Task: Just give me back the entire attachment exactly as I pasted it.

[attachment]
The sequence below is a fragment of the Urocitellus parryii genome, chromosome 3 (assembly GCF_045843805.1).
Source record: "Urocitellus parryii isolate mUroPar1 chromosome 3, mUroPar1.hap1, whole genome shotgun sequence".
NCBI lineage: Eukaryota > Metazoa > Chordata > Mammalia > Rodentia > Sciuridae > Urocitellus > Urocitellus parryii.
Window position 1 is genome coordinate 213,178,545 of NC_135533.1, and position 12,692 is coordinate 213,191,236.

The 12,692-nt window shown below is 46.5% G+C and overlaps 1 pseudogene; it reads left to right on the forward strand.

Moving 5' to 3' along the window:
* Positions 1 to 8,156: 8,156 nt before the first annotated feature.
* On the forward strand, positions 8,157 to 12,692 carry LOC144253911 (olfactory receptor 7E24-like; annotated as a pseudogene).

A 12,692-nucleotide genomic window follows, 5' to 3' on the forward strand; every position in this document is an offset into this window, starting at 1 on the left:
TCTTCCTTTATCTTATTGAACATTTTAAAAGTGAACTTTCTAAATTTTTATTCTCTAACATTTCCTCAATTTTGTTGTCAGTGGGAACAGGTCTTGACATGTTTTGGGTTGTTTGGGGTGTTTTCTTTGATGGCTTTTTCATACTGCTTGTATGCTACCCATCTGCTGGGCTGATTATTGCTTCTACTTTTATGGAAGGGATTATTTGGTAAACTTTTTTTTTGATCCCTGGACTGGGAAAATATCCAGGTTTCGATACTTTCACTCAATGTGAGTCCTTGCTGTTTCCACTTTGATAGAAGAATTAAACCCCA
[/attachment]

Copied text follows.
The sequence below is a fragment of the Urocitellus parryii genome, chromosome 3 (assembly GCF_045843805.1).
Source record: "Urocitellus parryii isolate mUroPar1 chromosome 3, mUroPar1.hap1, whole genome shotgun sequence".
NCBI lineage: Eukaryota > Metazoa > Chordata > Mammalia > Rodentia > Sciuridae > Urocitellus > Urocitellus parryii.
Window position 1 is genome coordinate 213,178,545 of NC_135533.1, and position 12,692 is coordinate 213,191,236.

The 12,692-nt window shown below is 46.5% G+C and overlaps 1 pseudogene; it reads left to right on the forward strand.

Moving 5' to 3' along the window:
* Positions 1 to 8,156: 8,156 nt before the first annotated feature.
* On the forward strand, positions 8,157 to 12,692 carry LOC144253911 (olfactory receptor 7E24-like; annotated as a pseudogene).

A 12,692-nucleotide genomic window follows, 5' to 3' on the forward strand; every position in this document is an offset into this window, starting at 1 on the left:
TCTTCCTTTATCTTATTGAACATTTTAAAAGTGAACTTTCTAAATTTTTATTCTCTAACATTTCCTCAATTTTGTTGTCAGTGGGAACAGGTCTTGACATGTTTTGGGTTGTTTGGGGTGTTTTCTTTGATGGCTTTTTCATACTGCTTGTATGCTACCCATCTGCTGGGCTGATTATTGCTTCTACTTTTATGGAAGGGATTATTTGGTAAACTTTTTTTTTGATCCCTGGACTGGGAAAATATCCAGGTTTCGATACTTTCACTCAATGTGAGTCCTTGCTGTTTCCACTTTGATAGAAGAATTAAACCCCA